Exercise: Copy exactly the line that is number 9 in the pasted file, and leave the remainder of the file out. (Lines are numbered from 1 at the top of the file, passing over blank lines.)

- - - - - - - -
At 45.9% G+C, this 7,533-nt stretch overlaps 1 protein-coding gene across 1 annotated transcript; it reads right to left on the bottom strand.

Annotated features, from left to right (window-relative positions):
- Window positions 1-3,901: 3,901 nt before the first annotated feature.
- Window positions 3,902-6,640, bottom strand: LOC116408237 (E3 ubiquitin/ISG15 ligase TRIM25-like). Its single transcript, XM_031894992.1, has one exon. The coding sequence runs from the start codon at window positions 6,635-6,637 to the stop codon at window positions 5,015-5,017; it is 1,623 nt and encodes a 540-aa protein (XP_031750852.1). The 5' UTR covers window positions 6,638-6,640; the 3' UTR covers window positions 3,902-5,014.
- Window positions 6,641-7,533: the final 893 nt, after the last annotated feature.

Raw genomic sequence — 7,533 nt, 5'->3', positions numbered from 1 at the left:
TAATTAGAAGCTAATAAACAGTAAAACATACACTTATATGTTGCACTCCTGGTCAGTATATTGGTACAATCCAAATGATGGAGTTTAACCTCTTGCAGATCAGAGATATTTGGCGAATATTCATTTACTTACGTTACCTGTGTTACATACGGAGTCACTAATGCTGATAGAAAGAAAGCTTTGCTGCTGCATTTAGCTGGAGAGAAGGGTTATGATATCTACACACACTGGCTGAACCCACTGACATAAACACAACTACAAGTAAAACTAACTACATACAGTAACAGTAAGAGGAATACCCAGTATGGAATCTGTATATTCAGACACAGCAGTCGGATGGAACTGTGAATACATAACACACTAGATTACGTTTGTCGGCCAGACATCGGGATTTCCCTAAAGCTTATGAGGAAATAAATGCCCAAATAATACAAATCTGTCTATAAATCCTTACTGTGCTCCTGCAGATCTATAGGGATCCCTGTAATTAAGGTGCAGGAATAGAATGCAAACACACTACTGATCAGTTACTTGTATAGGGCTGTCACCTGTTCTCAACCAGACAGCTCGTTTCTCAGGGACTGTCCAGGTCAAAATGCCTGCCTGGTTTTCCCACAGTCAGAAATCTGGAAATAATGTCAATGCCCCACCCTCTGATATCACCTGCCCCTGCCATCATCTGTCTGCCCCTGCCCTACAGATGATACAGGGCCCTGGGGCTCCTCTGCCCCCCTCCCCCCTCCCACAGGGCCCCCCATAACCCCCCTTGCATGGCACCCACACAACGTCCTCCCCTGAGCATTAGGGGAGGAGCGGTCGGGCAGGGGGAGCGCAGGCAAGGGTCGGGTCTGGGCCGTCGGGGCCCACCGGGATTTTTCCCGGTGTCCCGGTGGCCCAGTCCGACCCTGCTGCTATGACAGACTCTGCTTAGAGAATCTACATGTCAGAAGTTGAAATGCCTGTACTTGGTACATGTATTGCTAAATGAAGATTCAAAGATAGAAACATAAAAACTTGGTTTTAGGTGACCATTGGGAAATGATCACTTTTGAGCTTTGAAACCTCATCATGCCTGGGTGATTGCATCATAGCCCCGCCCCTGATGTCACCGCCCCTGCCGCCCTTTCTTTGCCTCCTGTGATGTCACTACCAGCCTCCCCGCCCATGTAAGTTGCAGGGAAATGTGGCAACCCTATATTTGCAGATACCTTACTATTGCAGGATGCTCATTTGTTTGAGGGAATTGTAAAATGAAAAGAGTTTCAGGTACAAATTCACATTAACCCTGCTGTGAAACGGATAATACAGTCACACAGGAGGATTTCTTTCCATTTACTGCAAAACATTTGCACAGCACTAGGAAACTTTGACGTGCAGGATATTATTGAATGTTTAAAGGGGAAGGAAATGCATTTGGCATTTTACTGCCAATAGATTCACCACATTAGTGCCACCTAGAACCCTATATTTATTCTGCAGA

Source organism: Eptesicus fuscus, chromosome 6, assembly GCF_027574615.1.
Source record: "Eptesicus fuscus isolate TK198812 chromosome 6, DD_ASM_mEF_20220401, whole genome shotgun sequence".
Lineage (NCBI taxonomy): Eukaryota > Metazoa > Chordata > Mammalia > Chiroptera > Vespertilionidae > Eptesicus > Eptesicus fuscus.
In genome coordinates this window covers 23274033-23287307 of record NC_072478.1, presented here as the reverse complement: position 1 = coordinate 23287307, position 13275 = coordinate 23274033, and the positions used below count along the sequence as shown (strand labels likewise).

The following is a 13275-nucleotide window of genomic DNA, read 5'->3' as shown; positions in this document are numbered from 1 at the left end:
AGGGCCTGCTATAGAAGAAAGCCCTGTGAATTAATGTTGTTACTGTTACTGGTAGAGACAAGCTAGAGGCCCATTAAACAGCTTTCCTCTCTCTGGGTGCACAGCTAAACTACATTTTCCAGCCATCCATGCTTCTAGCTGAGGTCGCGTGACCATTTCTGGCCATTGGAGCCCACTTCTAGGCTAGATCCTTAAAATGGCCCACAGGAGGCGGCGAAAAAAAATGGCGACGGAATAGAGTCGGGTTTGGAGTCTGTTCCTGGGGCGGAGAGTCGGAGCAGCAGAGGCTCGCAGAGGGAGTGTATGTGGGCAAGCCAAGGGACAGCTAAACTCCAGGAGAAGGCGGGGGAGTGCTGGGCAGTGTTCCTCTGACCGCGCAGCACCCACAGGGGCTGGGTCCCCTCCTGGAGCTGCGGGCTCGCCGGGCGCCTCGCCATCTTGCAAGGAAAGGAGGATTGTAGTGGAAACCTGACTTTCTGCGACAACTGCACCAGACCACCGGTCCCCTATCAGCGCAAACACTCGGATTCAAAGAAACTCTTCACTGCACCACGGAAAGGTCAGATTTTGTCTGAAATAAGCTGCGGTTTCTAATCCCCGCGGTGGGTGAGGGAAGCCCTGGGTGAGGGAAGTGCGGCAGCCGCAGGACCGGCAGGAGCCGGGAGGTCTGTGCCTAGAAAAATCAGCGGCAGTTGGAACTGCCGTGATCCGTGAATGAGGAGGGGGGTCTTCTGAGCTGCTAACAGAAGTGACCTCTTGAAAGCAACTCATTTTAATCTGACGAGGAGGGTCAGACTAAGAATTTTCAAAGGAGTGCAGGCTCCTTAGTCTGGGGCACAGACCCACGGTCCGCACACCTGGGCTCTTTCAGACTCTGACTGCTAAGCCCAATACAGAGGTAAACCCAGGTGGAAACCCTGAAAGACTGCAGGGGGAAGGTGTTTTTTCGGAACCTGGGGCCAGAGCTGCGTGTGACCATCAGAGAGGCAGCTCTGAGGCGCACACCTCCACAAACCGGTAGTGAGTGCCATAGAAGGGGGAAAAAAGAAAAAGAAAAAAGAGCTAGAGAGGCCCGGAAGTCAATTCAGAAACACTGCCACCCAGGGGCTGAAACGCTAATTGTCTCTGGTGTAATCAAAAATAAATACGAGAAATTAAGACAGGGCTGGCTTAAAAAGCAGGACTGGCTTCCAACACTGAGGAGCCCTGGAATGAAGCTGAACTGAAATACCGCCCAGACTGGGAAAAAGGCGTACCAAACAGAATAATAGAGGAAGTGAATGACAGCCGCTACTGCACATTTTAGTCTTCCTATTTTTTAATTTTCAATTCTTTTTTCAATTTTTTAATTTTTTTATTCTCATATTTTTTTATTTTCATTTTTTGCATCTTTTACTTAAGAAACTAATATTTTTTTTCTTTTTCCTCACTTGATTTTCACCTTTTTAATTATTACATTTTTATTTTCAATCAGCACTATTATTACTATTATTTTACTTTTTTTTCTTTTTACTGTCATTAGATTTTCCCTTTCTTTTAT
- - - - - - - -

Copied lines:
Source record: "Eptesicus fuscus isolate TK198812 chromosome 6, DD_ASM_mEF_20220401, whole genome shotgun sequence".